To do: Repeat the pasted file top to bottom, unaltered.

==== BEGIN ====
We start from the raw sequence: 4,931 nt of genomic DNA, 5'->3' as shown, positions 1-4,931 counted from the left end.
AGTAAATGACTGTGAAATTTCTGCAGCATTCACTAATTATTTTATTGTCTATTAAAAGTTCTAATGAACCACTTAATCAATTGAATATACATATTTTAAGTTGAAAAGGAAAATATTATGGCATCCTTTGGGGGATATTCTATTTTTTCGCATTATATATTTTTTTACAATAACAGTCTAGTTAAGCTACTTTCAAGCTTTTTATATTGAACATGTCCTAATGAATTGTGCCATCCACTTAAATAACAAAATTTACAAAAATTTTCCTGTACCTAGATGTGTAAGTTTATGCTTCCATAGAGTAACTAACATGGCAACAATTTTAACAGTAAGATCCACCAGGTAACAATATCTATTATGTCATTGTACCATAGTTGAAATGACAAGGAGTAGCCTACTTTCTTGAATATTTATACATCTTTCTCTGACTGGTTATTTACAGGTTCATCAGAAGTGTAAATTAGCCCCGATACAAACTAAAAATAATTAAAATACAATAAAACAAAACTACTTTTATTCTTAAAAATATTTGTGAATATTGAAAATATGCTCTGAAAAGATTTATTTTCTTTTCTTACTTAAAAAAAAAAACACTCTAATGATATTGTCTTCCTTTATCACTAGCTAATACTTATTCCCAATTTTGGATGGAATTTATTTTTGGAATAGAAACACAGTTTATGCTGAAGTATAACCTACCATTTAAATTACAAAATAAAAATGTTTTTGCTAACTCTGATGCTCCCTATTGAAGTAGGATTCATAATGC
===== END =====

We start from the raw sequence: 4,931 nt of genomic DNA, 5'->3' as shown, positions 1-4,931 counted from the left end.
AGTAAATGACTGTGAAATTTCTGCAGCATTCACTAATTATTTTATTGTCTATTAAAAGTTCTAATGAACCACTTAATCAATTGAATATACATATTTTAAGTTGAAAAGGAAAATATTATGGCATCCTTTGGGGGATATTCTATTTTTTCGCATTATATATTTTTTTACAATAACAGTCTAGTTAAGCTACTTTCAAGCTTTTTATATTGAACATGTCCTAATGAATTGTGCCATCCACTTAAATAACAAAATTTACAAAAATTTTCCTGTACCTAGATGTGTAAGTTTATGCTTCCATAGAGTAACTAACATGGCAACAATTTTAACAGTAAGATCCACCAGGTAACAATATCTATTATGTCATTGTACCATAGTTGAAATGACAAGGAGTAGCCTACTTTCTTGAATATTTATACATCTTTCTCTGACTGGTTATTTACAGGTTCATCAGAAGTGTAAATTAGCCCCGATACAAACTAAAAATAATTAAAATACAATAAAACAAAACTACTTTTATTCTTAAAAATATTTGTGAATATTGAAAATATGCTCTGAAAAGATTTATTTTCTTTTCTTACTTAAAAAAAAAAACACTCTAATGATATTGTCTTCCTTTATCACTAGCTAATACTTATTCCCAATTTTGGATGGAATTTATTTTTGGAATAGAAACACAGTTTATGCTGAAGTATAACCTACCATTTAAATTACAAAATAAAAATGTTTTTGCTAACTCTGATGCTCCCTATTGAAGTAGGATTCATAATGC